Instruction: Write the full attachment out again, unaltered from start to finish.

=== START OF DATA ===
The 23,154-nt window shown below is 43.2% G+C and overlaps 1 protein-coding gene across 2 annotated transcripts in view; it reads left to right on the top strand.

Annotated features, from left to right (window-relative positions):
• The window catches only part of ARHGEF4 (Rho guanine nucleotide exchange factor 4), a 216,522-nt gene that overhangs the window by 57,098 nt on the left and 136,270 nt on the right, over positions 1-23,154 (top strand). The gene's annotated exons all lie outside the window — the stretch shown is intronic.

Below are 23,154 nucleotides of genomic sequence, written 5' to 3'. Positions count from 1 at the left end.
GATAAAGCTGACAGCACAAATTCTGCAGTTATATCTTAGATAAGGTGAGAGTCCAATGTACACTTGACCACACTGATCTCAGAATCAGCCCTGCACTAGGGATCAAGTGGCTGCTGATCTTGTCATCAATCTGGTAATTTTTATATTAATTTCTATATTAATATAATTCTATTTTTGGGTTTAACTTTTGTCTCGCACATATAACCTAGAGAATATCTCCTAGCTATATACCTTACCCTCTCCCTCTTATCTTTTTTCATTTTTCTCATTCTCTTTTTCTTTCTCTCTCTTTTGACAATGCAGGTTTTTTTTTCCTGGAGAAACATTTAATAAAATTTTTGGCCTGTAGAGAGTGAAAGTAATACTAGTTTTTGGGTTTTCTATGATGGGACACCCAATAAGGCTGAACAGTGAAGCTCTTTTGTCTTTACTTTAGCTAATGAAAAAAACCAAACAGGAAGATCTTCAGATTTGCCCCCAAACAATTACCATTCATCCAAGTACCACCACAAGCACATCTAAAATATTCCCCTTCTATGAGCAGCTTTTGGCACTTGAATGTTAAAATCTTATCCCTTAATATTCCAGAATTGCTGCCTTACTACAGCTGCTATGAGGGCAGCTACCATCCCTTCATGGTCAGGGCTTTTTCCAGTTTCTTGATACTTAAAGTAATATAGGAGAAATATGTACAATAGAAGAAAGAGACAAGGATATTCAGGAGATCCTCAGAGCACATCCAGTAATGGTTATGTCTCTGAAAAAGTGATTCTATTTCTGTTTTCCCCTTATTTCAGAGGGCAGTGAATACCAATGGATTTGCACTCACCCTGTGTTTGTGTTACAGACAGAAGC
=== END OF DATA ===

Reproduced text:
The 23,154-nt window shown below is 43.2% G+C and overlaps 1 protein-coding gene across 2 annotated transcripts in view; it reads left to right on the top strand.

Annotated features, from left to right (window-relative positions):
• The window catches only part of ARHGEF4 (Rho guanine nucleotide exchange factor 4), a 216,522-nt gene that overhangs the window by 57,098 nt on the left and 136,270 nt on the right, over positions 1-23,154 (top strand). The gene's annotated exons all lie outside the window — the stretch shown is intronic.

Below are 23,154 nucleotides of genomic sequence, written 5' to 3'. Positions count from 1 at the left end.
GATAAAGCTGACAGCACAAATTCTGCAGTTATATCTTAGATAAGGTGAGAGTCCAATGTACACTTGACCACACTGATCTCAGAATCAGCCCTGCACTAGGGATCAAGTGGCTGCTGATCTTGTCATCAATCTGGTAATTTTTATATTAATTTCTATATTAATATAATTCTATTTTTGGGTTTAACTTTTGTCTCGCACATATAACCTAGAGAATATCTCCTAGCTATATACCTTACCCTCTCCCTCTTATCTTTTTTCATTTTTCTCATTCTCTTTTTCTTTCTCTCTCTTTTGACAATGCAGGTTTTTTTTTCCTGGAGAAACATTTAATAAAATTTTTGGCCTGTAGAGAGTGAAAGTAATACTAGTTTTTGGGTTTTCTATGATGGGACACCCAATAAGGCTGAACAGTGAAGCTCTTTTGTCTTTACTTTAGCTAATGAAAAAAACCAAACAGGAAGATCTTCAGATTTGCCCCCAAACAATTACCATTCATCCAAGTACCACCACAAGCACATCTAAAATATTCCCCTTCTATGAGCAGCTTTTGGCACTTGAATGTTAAAATCTTATCCCTTAATATTCCAGAATTGCTGCCTTACTACAGCTGCTATGAGGGCAGCTACCATCCCTTCATGGTCAGGGCTTTTTCCAGTTTCTTGATACTTAAAGTAATATAGGAGAAATATGTACAATAGAAGAAAGAGACAAGGATATTCAGGAGATCCTCAGAGCACATCCAGTAATGGTTATGTCTCTGAAAAAGTGATTCTATTTCTGTTTTCCCCTTATTTCAGAGGGCAGTGAATACCAATGGATTTGCACTCACCCTGTGTTTGTGTTACAGACAGAAGC